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18 Apr 2012

Investing for growth, without all the risk Featured

Real fast, now.  Name the company whose stock has appreciated the most in the almost 25 years since the ’87 crash.  (And I’ve already given you a hint.)

High Growth Tech

The stock that’s been the apple of the eye of many investors, Apple (AAPL), springs to mind.  And properly so.  Over that period of time, Apple’s stock has grown in value over 5,500 per cent.  Microsoft (MSFT) hasn’t done too badly, either, with stock price growth of almost 10,000 per cent.  Those both are investments we’d all like to say we’ve owned for the last quarter century, considering that the S&P 500 index only appreciated about 500% during that stretch.

But if either Apple or Microsoft was your fast answer, you’d be wrong.


FAST's Stock Growth

The company with the greatest stock price appreciation, nearly 39,000 per cent, over that period is a seller of nuts and bolts and washers and thousands of other little things that hold our world together and helps others make things.  That company is Fastenal and its ticker is FAST.  Along the way, they’ve also paid out a decent share of their earnings to shareholders, a return that isn’t included in that whopping 39,000 per cent gain. 

As they say, past results are no guarantee of future performance.  When I’m ready to plunk down dear cash on an investment I do try to think about the future.

Stock Market Darlings Worth the Risk?

Do I want to invest in a technology company when I know that technologies, and consumer appetites for technologies, are evolving at an ever-faster rate?  Do I want to invest in a company whose future success is dependent upon inventing and rolling out two or three really successful new products each year?  Do I want to invest in a company that, by the very nature of its success, invites competition from other behemoths in highly competitive markets?  Do I want to invest in a company that, because of its successful marketing in the past, invites government scrutiny at every turn?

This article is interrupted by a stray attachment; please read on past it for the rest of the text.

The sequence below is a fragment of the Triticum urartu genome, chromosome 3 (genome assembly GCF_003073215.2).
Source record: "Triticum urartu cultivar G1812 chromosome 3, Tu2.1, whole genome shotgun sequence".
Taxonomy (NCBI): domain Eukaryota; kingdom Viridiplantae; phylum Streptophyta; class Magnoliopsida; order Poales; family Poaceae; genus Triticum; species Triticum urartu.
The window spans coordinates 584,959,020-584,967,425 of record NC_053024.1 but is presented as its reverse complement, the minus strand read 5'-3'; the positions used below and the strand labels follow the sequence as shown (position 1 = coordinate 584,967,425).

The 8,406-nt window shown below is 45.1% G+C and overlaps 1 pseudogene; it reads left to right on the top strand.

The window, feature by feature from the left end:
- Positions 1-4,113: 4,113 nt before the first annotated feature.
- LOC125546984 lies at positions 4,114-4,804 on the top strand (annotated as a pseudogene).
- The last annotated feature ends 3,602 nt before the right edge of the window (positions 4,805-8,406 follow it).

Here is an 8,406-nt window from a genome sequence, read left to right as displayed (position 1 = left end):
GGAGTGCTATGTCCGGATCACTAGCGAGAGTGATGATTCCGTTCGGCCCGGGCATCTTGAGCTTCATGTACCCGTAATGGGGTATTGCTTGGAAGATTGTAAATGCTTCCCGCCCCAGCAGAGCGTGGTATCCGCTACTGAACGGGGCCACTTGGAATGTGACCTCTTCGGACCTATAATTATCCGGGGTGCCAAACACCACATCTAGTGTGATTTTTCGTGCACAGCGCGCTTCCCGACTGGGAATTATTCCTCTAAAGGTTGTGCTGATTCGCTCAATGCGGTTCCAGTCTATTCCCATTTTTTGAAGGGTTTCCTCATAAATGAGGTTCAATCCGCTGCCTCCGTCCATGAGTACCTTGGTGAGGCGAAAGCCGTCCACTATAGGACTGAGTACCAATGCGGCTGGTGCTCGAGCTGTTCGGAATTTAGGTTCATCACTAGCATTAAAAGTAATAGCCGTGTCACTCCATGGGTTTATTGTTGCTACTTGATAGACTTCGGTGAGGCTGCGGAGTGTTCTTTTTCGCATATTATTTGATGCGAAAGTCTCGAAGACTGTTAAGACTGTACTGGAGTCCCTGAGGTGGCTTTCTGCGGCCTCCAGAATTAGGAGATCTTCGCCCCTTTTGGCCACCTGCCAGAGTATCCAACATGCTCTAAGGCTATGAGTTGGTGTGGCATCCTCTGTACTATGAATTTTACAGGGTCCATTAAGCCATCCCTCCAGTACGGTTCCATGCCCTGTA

Or do I want to invest in a company that doesn’t need to re-invent the wheel every year?  Do I want to invest in a company that competes in a niche that doesn’t attract much serious competition – who have you ever heard of that’s said they want to start a company selling nuts and bolts?  Do I want to invest in a company whose product is absolutely essential to the building of pretty much everything we build?

Slow and Steady For Me

On balance, I’m a nuts and bolts guy when it comes to investing.  I’ll never catch an Apple or a Google at the beginning or at a bottom.  The thought of investing in a situation that depends upon technologies that I probably can’t ever understand or consumer tastes that are not predictable doesn’t excite me.  Way too risky for me.  I’ll never be able to tell my Apple or Google or Facebook story at a cocktail party.  But I might have a chance to tell my Fastenal story.

I’m reminded of the fabled race between the tortoise and the hare.  Sometimes the tortoise is a FAST kind of company.

growth stock

Last modified on Monday, 23 April 2012 22:12